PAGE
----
At a field meeting this spring he reported participating growers were excited about the results they saw and plan on expanding use during the current season. He also looks forward to seeing what happens when the pheromone is applied to large acreages, compared to the 10-acre plots used in his studies.

Grape growers who have used mating disruption in the past are familiar with the CheckMate VMB-XL dispenser product, Haviland notes. It is placed in vineyards at the rate of 250 per acre during the spring. Each dispenser is made of a plastic material impregnated with the volatile pheromone molecules. The product releases the sex attractant throughout the season to spread it around the vineyard.

In the case of the new CheckMate VMB-F product, the gaseous pheromone is enclosed inside microcapsules that come in a liquid formulation that is mixed with water and sprayed onto the vineyard. The product can be sprayed on the vines by itself, or it can be tank-mixed with other crop protectants, such as fungicides and miticides, and sprayed with them.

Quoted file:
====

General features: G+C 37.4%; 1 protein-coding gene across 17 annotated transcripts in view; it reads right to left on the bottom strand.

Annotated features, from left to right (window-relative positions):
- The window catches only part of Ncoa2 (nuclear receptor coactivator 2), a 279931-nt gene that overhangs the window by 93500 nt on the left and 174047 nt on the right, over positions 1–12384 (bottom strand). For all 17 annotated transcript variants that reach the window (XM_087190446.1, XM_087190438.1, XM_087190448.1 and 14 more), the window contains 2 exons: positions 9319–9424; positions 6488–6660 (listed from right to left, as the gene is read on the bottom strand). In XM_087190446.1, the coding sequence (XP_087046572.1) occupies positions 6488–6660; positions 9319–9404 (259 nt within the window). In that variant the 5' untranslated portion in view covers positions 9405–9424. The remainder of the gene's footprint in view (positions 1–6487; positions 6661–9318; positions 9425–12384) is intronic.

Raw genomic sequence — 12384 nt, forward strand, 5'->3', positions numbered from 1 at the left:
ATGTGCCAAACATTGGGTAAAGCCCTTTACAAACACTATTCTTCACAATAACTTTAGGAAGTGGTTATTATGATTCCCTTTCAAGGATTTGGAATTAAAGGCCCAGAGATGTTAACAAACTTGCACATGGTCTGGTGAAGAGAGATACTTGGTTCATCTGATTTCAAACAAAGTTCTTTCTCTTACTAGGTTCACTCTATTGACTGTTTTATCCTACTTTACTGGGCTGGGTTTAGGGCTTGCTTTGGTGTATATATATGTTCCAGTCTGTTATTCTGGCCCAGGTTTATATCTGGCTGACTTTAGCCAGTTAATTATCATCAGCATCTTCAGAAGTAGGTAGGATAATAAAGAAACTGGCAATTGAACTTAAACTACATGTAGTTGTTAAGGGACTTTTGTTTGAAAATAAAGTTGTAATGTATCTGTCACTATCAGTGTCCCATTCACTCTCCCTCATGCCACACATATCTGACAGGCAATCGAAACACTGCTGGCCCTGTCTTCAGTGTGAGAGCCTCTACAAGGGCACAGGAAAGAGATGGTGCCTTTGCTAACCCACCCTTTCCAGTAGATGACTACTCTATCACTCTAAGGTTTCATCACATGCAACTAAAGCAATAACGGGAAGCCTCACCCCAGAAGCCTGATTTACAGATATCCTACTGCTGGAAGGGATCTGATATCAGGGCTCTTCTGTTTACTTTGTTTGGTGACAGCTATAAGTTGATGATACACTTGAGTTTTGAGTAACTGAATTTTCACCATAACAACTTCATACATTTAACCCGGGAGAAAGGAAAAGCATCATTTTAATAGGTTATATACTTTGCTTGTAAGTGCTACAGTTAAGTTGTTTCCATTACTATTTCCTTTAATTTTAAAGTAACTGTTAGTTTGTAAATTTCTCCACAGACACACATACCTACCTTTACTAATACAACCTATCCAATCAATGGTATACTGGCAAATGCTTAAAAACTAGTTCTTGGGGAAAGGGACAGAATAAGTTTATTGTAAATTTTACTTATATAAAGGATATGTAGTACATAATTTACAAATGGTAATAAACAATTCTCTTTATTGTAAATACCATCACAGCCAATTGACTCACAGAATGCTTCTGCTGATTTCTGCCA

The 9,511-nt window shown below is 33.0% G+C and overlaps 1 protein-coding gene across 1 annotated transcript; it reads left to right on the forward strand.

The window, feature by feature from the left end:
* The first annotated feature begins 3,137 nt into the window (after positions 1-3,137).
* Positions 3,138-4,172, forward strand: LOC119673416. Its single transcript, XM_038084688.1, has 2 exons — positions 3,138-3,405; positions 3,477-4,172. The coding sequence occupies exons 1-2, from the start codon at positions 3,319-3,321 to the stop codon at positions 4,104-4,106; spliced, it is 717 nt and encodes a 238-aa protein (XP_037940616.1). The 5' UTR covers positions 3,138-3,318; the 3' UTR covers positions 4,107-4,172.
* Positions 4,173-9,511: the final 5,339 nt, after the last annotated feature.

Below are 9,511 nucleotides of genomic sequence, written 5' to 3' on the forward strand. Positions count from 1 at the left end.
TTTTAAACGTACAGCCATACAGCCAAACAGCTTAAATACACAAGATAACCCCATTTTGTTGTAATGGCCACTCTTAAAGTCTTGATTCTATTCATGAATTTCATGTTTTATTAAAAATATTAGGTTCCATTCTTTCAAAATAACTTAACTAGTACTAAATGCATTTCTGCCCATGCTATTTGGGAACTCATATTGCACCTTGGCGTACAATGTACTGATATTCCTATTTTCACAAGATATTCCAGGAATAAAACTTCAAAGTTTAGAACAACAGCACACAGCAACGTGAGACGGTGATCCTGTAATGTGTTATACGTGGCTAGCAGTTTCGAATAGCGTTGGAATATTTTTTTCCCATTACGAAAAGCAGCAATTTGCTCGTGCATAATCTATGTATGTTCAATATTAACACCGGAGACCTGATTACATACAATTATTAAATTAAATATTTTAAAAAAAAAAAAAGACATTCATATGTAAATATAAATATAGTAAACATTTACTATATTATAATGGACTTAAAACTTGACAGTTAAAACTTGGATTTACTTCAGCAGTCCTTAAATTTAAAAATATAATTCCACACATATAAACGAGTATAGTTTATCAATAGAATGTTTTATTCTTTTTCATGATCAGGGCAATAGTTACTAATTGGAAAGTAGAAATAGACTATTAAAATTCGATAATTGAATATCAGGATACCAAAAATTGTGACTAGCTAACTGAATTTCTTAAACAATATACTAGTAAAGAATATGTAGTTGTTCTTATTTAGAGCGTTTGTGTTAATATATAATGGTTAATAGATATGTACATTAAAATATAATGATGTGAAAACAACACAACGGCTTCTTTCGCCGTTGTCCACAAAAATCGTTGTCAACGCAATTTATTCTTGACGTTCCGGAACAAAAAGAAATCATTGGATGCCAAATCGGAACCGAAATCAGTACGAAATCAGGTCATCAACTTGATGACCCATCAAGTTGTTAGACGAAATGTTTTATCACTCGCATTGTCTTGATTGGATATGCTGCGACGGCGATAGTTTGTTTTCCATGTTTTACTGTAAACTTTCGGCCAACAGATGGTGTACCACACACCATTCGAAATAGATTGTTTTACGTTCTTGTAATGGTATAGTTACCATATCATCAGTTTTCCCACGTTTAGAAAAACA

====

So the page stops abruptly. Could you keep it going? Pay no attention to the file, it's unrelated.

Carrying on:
Haviland likens the action of CheckMate VMB-F to a party balloon, filled with air, which slowly leaks out over several days. In this case, the tiny capsules, invisible to the naked eye, are the balloons, which are filled with the gaseous pheromone. Once sprayed, these capsules remain on the foliage where the pheromone slowly passes out through the capsule membrane and into the air, flooding the environment with pheromone and making it difficult for males to find real females.

Unlike the dispenser-based system, the sprayable form of the pheromone is not approved for organic use. “The pheromone, itself, is organic,” Haviland says. “But, the process used to encapsulate it is not organic. So organic growers using mating disruption will need to use the dispenser product.”

Effective use of CheckMate VMB-F does not require treating every row. Instead, it can be applied in both directions to every other row to save application costs, he notes.

The microcapsules release all the pheromone molecules within about a month after spraying, when they are no longer effective in disrupting mating.